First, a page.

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Ready for Your Close-up? Five Tips for Using Videoconferencing Technology at Trial

OP-EDFrom a technological standpoint, it is now relatively simple to present live video and audio testimony during a court proceeding of a witness located anywhere in the world. There are many advantages to presenting testimony in this fashion, but care must be taken to address potential appellate issues and preserve a clean record.

Advantages to presenting live testimony remotely. Presenting live witnesses remotely can reduce costs and simplify issues of witness availability. Rather than flying witness into town, and having them sit around waiting to be called, the parties can simply connect the witness when it is time to testify. Remote presentation can help facilitate testimony when there are medical or other issues that preclude travel.

Two-way videoconferencing allows the fact finder to observe witness demeanor and evaluate credibility in much the same manner as traditional live testimony, and it allows for the protections of oath and cross examination. In addition, live remote testimony is more flexible than other methods of preserving testimony for trial, and questioning can be tailored to the issues as they develop during trial. Moreover, live testimony allows for inquiry by the judge or, where appropriate, the jury.

The following are five tips to more effectively utilize remote witness testimony at trial:

  1. Research any constitutional, statutory, common law, and procedural requirements and take measures to address them

The remote presentation of trial testimony may implicate the substantive rights of the non-movant including, in criminal cases, the Constitutional right of confrontation. For this reason, it is important to take into account applicable statutes and/or rules related to such testimony – including rules relating to filing deadlines and other requirements – together with relevant case law.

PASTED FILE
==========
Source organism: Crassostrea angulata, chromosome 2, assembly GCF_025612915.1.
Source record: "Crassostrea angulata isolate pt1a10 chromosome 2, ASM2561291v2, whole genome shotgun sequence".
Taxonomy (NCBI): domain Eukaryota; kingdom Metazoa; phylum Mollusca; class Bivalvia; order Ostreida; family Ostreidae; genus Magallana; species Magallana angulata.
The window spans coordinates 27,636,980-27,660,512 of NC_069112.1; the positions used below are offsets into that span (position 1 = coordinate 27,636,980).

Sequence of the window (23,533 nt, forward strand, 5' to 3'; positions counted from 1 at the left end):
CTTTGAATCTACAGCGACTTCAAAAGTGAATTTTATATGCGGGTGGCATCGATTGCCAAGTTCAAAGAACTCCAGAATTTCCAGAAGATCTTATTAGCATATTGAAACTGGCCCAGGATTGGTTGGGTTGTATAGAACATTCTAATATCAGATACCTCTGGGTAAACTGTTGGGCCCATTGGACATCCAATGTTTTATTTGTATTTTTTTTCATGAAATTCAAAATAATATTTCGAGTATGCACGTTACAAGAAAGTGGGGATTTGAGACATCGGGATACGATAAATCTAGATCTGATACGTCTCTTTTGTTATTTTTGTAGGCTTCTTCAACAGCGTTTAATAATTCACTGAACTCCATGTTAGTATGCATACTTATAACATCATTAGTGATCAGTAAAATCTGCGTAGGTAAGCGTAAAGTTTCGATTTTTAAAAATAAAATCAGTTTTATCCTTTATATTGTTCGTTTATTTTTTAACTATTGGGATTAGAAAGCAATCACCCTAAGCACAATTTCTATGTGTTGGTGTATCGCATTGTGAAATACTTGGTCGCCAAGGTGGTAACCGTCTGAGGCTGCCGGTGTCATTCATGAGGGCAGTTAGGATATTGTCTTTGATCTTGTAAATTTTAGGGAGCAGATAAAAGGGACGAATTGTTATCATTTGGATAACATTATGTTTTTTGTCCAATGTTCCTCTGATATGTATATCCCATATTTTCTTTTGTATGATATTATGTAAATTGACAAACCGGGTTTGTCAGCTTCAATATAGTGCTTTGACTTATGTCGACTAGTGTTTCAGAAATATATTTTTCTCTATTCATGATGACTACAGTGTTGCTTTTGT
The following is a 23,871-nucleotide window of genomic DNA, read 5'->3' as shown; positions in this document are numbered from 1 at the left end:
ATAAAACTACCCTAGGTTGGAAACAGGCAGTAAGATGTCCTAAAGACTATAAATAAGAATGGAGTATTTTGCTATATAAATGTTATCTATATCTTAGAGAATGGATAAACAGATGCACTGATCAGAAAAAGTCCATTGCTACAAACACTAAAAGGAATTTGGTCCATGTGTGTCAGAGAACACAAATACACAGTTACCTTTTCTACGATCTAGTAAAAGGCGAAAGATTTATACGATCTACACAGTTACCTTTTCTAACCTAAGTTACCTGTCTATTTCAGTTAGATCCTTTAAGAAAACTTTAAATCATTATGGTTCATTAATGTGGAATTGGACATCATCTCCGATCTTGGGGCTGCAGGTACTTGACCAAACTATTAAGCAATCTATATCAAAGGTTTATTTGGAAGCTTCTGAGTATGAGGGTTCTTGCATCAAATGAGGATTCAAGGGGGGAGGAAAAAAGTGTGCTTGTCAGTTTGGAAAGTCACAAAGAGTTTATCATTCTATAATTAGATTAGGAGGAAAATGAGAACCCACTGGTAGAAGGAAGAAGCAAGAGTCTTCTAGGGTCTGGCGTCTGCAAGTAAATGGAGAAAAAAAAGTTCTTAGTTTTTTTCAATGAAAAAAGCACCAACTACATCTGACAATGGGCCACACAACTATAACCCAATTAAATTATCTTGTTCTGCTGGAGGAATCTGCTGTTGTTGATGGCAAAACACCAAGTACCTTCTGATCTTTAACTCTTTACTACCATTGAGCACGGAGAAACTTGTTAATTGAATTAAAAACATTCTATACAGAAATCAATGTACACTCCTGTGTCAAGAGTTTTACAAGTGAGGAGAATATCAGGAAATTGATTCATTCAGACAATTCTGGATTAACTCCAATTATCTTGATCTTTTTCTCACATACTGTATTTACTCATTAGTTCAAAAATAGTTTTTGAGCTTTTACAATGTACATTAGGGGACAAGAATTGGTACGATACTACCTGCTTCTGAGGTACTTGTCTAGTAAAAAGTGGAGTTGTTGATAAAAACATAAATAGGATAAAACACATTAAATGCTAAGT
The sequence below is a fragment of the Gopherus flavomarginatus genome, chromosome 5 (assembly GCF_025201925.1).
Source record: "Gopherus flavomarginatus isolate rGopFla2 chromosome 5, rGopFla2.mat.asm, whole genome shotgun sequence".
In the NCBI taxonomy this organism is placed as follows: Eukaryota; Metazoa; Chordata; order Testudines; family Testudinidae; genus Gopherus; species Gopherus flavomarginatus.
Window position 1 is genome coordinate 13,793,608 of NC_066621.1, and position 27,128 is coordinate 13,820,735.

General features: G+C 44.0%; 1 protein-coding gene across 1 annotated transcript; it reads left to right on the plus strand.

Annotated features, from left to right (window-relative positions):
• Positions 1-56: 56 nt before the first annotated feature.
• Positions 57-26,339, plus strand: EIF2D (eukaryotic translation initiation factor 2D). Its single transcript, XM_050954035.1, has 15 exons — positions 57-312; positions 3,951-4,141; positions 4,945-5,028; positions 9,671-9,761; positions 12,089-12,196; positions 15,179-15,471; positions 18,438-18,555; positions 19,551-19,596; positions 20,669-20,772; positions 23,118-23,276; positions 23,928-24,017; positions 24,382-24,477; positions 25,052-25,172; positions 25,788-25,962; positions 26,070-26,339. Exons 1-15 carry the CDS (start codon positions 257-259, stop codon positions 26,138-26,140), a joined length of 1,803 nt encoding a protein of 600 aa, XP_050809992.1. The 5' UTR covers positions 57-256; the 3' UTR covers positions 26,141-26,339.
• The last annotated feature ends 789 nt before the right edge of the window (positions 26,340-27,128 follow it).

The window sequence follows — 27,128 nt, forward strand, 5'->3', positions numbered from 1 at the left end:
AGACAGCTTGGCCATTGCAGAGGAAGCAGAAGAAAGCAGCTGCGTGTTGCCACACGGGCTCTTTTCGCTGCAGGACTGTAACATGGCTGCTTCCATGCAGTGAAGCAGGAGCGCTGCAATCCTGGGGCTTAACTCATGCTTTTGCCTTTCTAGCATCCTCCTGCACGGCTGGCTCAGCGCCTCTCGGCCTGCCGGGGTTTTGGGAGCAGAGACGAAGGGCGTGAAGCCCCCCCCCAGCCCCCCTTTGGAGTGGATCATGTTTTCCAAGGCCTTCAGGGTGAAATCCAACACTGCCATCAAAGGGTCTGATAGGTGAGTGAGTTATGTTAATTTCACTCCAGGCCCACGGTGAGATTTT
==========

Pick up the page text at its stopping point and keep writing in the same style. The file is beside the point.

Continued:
Moreover, court permission is likely required. Federal Rule of Civil Procedure 43 provides generally that “the court may permit testimony in open court by contemporaneous transmission from a different location,” but requires a “showing of good cause in compelling circumstances and with appropriate safeguards.” In one case under this rule, a court allowed remote testimony of Honduran plaintiffs but did not allow the same accommodation to domestic plaintiffs residing in nearby states. Lopez v. NTI, LLC, 748 F. Supp. 2d 471, 480-81 (D. Md. 2010). In another, the court permitted remote participation on a Oregon witness in a Washington, DC proceeding. Scott Timber, Inc. v. United States, 93 Fed. Cl. 498, 500-01 (2010).

Even if your jurisdiction does not require court approval, it is advisable to obtain it, and to do so long before trial.

  1. Confer in advance with opposing counsel and obtain necessary court permission

As in all use of trial technology, it is important to make sure that to share your intentions with opposing counsel and, if possible, obtain their consent in advance. The earlier you know whether you can utilize this technology, the more time you have to prepare accordingly.